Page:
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Don't change jobs. Kill a tree.

So, I got in a bit of trouble yesterday after blogging about how my wife will chase down cheap gasoline at the cost of using more gasoline. After reading my blog, she simply said, “Well written but you didn’t have to make fun of me!”

Yeah, I kinda did.

Now, a new day has dawned and have I learned my lesson? Of course not.

My wife has some very unique quirks. If she showers at the wrong time of day she isn’t as clean. She has perfectly straight hair yet needs 20 minutes in the bathroom each day so she can use her hair straightener in private. She falls asleep exactly 1 minute before laying down at night (which is other-worldly) and she subscribes to so many de-cluttering podcasts and programs our house is full of 3-ring binders and labeled boxes full of crap on how to de-clutter.

Now, with all that said, and at great risk of being beaten with a rolling pin already, I have to giver her props when it comes to something.

My wife kills trees. Not like “every once in a while” does she drive over a sapling in our yard cutting its little Groot life short. I mean she actually slays forests as if they are dragons. She is like Zena- Warrior Princess of Pulp. She makes lists. In fact, the other day I saw a list on her desk and the first thing on her list was: “Make more lists” and the second thing was “Buy more paper for lists”.

While my wife has fully embraced the concept of online apps to the point of obsession, she still makes paper lists and I have to admit, she should consider speaking at emergency management conferences. You see, my wife runs a household full of children that should really be on display in a zoo, she oversees three businesses and she runs a non-profit foundation. She changes diapers as often as I drink coffee, she manages the household’s menu and somehow she keeps track of our finances.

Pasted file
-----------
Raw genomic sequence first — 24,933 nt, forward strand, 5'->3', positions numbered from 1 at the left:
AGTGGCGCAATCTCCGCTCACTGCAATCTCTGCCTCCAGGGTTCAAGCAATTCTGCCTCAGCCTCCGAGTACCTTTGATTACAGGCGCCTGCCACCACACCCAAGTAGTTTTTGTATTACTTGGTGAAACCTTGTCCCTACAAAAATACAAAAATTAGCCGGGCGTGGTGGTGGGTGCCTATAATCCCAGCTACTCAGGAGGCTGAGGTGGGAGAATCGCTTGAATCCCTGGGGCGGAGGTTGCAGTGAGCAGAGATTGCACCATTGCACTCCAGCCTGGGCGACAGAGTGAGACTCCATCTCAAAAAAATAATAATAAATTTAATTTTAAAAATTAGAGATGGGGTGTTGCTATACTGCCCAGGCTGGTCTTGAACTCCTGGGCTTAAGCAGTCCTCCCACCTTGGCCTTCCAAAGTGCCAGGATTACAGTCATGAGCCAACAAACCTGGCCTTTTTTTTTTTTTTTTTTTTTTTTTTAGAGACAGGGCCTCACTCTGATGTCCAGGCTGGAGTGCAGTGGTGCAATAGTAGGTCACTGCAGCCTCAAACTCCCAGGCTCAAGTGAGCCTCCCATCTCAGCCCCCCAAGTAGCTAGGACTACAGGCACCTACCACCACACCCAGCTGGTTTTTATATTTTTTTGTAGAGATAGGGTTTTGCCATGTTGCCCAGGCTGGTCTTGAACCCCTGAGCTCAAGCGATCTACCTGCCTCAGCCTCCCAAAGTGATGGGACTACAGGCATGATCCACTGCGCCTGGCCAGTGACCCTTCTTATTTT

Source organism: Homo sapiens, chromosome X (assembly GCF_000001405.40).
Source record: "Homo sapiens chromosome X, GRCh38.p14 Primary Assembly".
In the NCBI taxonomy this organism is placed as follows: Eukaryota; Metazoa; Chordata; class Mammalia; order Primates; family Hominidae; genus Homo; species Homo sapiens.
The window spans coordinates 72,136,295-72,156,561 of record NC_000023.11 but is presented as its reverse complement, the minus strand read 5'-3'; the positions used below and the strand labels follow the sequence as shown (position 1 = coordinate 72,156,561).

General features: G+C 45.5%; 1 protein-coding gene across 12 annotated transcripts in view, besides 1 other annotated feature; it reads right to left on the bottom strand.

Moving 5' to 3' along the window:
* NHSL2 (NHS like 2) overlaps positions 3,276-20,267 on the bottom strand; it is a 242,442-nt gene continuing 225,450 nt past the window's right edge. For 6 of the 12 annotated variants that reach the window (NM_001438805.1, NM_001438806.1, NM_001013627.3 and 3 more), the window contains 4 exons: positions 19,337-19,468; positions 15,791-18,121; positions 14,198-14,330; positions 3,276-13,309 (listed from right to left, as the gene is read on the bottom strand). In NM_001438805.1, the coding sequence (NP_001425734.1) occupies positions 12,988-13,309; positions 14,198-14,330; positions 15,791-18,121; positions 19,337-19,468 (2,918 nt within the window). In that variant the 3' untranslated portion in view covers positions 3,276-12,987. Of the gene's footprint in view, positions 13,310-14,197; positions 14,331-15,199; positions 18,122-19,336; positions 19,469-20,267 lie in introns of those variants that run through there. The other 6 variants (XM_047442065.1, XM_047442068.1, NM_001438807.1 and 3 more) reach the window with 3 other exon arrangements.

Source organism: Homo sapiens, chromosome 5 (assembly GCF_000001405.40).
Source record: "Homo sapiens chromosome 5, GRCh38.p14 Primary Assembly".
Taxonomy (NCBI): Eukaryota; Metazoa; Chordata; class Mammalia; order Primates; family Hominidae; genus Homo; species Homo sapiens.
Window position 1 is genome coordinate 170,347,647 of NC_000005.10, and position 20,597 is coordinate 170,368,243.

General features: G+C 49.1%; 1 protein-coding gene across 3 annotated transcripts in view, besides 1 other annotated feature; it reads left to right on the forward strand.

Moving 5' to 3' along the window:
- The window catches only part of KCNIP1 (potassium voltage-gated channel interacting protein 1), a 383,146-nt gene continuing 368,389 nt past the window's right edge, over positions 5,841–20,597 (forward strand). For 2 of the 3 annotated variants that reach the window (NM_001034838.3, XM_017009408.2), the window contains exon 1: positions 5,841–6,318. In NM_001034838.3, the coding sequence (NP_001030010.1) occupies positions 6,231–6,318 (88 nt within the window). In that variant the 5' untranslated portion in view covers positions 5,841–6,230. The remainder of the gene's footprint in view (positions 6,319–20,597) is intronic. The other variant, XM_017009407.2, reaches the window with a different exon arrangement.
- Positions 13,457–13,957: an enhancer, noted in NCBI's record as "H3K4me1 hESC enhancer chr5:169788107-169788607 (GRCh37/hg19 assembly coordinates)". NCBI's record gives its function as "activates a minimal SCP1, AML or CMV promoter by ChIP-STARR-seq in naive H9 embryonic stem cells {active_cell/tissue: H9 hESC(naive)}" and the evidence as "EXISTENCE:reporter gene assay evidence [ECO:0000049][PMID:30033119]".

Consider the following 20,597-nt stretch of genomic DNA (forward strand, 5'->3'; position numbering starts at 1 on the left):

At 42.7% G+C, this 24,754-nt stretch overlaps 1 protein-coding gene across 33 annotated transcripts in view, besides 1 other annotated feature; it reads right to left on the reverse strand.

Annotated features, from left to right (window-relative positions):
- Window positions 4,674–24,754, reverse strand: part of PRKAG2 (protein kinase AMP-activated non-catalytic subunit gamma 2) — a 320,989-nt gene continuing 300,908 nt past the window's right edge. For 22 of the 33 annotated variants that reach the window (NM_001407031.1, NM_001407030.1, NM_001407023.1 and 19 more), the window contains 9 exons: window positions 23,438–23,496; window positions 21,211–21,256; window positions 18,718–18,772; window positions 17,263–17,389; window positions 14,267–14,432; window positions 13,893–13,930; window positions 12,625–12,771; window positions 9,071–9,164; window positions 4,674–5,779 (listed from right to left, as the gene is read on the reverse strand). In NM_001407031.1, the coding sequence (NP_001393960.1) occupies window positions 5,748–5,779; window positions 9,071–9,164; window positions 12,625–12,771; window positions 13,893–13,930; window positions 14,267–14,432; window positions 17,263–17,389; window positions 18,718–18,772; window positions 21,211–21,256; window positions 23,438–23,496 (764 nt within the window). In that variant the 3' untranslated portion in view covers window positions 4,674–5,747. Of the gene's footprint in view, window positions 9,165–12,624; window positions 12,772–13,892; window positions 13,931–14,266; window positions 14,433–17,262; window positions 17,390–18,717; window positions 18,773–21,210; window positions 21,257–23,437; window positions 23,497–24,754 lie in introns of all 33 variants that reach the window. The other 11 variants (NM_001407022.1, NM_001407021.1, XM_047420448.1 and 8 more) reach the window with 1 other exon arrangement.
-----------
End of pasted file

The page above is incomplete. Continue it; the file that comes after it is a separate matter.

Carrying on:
The trick is the lists.

In an ever-changing world and with growing spans of control, we often feel overwhelmed by the amount of work we have to do and it is easy to lose track of what we had to get done! Do you sometimes just forget to do something important, so that people have to chase you to get work done?

When this situation gets really bad, we will often think we are not cut out for the job or we start to think about changing jobs. These feelings have a very negative effect on how we operate, how we treat others and the very quality of the work we do. I have met so many people that work in the fields of emergency management, homeland security, law enforcement and other government jobs that are constantly looking for a better “gig” because things are chaos where they are, but maybe, just maybe, it is not the job they need to flee. It could be that killing some trees could be the solution.

All of these are symptoms of not keeping a proper "To-Do List." I like to think of a “To-Do List” as a miniature job description. Many of us received such a description when we took our jobs and these lists can act like a supplement that puts your work diet back in balance.

These are prioritized lists of all the tasks that you need to carry out. They list everything that you have to do, with the most important tasks at the top of the list, and the least important tasks at the bottom.